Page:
Tokyo governor gets boost ahead of Japan polls

Cheryl Sanders
September 29, 2017

Japan's lower house was dissolved on Thursday ahead of an expected snap October 22 election being called by Prime Minister Shinzo Abe, as he seeks to confirm his mandate in the face of a rising challenge from a popular new conservative party.

Koike, who served in top posts in the ruling party and its government before becoming Tokyo's governor, led her local party to a landslide victory in the July city assembly election, dealing Abe's Liberal Democratic Party a crushing defeat.

Tokyo governor gets boost ahead of Japan polls

Following the announcement, Mr Abe criticised what Japanese media has called a de facto merger between the main opposition and the new Kibo no To party, telling LDP members that they "cannot entrust the safety of Japan and the future of our children to a party that changes its banner just for the sake of an election". Seemingly signaling a willingness to dissolve the Democrats, he hinted at accelerating moves toward a dramatic realignment of opposition political forces in Japan.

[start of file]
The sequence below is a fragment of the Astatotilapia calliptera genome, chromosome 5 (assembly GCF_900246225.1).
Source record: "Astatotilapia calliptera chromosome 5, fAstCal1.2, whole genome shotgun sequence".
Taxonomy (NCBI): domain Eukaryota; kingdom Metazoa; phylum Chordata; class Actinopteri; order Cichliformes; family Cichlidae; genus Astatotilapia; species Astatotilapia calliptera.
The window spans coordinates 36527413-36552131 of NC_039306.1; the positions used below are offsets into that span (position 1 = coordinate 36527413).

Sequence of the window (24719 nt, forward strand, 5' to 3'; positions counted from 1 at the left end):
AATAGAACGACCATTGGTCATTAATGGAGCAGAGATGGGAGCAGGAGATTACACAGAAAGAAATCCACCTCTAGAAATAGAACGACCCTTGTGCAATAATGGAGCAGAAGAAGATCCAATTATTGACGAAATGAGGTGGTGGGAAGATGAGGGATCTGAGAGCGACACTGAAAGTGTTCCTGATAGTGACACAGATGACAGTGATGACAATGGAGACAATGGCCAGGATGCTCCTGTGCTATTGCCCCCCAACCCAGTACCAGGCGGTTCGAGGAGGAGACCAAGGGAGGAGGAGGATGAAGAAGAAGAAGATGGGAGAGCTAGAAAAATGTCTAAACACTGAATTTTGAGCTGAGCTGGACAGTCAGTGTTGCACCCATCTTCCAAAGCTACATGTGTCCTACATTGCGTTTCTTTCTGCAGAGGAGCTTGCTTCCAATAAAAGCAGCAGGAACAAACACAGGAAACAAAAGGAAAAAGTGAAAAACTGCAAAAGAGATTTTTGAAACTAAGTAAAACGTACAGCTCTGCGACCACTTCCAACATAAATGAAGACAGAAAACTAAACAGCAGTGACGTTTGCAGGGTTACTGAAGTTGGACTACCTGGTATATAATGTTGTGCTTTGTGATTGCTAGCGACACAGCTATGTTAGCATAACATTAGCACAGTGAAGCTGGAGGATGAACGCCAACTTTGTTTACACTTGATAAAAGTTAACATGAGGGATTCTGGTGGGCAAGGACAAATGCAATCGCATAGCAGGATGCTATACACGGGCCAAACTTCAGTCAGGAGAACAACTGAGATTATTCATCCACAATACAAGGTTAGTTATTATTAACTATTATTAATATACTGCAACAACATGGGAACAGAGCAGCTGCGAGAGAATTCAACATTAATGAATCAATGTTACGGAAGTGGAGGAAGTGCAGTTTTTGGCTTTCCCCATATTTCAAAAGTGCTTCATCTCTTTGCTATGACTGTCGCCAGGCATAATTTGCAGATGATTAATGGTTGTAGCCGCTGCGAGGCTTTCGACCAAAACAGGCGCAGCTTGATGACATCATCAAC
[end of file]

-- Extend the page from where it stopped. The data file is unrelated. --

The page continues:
She wants to freeze a planned rise in the national sales tax to 10 percent from 8 percent in 2019.


Her Party of Hope shares policy space with the business-friendly LDP, but Koike has staked out different stances on two issues likely to appeal to voters. Given Koike's charisma, she seems certain to draw considerable media attention in the period heading up to the October 22 contest.

A survey by the Mainichi newspaper showed 18 per cent of voters plan to vote for Ms Koike's party, compared to 29 per cent for LDP. These poll results point to the potential for Hope to attract a serious number of unaffiliated voters on election day. Wakasa began laying the groundwork for this earlier in the month with his launch of the Kishōjuku, a training program for new politicians, but given the election timeframe, these preparations are hardly sufficient to create a solid foundation for electoral success. "We should choose substance over apperance", Maehara said, calling on his colleagues to join Koike's campaign as candidates of Party of Hope.


Second is the question of what Koike plans to do.

Koike, at a news conference, denied speculation that she might run for parliament herself.


The third factor is the sort of interplay to be seen between the Party of Hope and other political forces on the national scene. She is a former cabinet minister and, after Mr Abe, the most prominent and popular politician in the country. And Koike stressed that her party will not take all DP candidates automatically.

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